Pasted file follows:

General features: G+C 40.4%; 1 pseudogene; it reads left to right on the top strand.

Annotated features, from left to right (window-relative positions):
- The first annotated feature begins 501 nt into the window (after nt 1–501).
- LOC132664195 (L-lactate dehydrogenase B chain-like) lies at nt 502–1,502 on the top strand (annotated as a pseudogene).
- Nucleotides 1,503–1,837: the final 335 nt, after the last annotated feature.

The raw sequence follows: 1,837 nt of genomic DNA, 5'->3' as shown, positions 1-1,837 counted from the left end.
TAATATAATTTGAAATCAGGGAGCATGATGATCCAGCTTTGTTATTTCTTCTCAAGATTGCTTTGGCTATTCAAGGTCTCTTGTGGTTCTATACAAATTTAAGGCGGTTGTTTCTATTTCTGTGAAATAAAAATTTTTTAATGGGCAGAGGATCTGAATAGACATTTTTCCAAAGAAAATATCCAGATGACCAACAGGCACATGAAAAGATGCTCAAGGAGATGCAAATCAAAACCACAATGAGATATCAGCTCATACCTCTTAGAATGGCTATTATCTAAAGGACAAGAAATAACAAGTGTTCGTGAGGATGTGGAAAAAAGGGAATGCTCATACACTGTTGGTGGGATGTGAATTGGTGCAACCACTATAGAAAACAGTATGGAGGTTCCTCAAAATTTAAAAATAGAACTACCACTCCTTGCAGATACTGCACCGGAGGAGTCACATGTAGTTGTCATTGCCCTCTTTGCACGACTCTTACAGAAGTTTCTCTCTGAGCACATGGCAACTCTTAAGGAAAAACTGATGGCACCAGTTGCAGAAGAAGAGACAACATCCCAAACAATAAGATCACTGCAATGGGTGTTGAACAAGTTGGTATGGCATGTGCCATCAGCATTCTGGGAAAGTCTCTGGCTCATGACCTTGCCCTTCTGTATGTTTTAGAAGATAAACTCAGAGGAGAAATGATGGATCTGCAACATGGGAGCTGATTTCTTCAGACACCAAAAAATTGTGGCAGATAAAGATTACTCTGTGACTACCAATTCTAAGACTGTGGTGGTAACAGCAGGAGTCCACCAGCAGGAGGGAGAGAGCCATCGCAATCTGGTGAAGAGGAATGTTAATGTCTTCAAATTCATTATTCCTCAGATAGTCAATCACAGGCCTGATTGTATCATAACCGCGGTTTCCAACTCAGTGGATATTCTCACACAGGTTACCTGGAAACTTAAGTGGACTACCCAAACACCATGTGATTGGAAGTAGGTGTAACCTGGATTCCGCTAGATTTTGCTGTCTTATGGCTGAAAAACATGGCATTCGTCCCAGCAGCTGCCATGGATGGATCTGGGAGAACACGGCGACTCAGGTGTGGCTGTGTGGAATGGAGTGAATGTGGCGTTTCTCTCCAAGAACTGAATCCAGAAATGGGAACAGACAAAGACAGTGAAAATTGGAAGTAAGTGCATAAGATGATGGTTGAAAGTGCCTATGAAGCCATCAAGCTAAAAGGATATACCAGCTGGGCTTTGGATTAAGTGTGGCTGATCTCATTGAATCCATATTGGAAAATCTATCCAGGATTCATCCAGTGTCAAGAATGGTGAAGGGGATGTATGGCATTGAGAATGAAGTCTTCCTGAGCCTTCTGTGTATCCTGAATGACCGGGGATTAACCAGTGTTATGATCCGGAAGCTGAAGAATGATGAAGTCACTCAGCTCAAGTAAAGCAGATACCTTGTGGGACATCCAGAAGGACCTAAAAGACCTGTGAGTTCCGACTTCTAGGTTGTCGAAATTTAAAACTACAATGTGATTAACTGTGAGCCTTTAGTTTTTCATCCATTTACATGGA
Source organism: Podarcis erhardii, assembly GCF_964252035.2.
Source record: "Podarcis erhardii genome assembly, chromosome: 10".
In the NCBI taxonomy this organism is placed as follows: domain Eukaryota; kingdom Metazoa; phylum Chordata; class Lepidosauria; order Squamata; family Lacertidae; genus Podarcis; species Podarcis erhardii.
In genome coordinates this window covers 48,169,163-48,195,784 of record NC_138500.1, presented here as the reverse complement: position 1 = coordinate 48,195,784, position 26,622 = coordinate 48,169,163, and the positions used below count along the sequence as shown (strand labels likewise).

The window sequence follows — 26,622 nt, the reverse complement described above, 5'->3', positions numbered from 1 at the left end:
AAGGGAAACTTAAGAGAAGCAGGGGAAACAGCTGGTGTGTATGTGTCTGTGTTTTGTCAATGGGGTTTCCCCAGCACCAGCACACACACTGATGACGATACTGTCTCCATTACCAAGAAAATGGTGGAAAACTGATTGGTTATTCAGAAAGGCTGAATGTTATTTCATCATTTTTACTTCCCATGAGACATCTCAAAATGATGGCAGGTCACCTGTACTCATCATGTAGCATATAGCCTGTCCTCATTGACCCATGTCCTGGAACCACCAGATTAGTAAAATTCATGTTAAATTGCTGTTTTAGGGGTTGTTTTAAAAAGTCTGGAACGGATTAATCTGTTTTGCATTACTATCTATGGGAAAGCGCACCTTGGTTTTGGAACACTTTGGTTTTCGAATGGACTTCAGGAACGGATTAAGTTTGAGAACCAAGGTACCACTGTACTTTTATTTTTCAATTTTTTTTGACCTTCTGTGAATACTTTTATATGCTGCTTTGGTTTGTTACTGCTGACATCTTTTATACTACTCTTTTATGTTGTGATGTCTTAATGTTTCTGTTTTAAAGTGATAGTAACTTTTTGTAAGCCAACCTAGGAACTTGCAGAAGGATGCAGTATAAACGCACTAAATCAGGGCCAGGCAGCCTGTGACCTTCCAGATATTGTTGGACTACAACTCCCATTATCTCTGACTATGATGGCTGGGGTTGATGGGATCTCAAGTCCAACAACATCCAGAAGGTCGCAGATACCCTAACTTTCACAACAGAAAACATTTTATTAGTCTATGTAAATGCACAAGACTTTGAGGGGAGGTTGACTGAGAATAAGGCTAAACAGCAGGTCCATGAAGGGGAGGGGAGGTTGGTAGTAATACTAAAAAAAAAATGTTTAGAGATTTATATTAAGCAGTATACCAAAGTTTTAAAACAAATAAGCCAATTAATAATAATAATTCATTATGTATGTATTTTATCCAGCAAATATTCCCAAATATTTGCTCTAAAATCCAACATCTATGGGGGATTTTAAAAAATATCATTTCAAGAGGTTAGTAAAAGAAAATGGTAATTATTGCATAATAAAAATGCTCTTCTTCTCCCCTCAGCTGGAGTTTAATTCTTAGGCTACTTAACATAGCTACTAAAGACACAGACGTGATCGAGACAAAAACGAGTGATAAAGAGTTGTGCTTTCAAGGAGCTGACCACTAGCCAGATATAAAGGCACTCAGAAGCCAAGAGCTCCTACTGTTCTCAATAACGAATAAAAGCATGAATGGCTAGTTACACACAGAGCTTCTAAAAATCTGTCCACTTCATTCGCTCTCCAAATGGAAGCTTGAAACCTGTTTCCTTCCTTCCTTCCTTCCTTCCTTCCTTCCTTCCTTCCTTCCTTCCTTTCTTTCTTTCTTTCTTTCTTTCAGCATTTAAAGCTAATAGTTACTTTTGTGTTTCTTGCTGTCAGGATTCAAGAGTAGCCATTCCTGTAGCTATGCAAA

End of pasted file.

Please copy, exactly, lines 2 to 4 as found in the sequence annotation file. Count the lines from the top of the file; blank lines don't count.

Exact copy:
Annotated features, from left to right (window-relative positions):
- The first annotated feature begins 501 nt into the window (after nt 1–501).
- LOC132664195 (L-lactate dehydrogenase B chain-like) lies at nt 502–1,502 on the top strand (annotated as a pseudogene).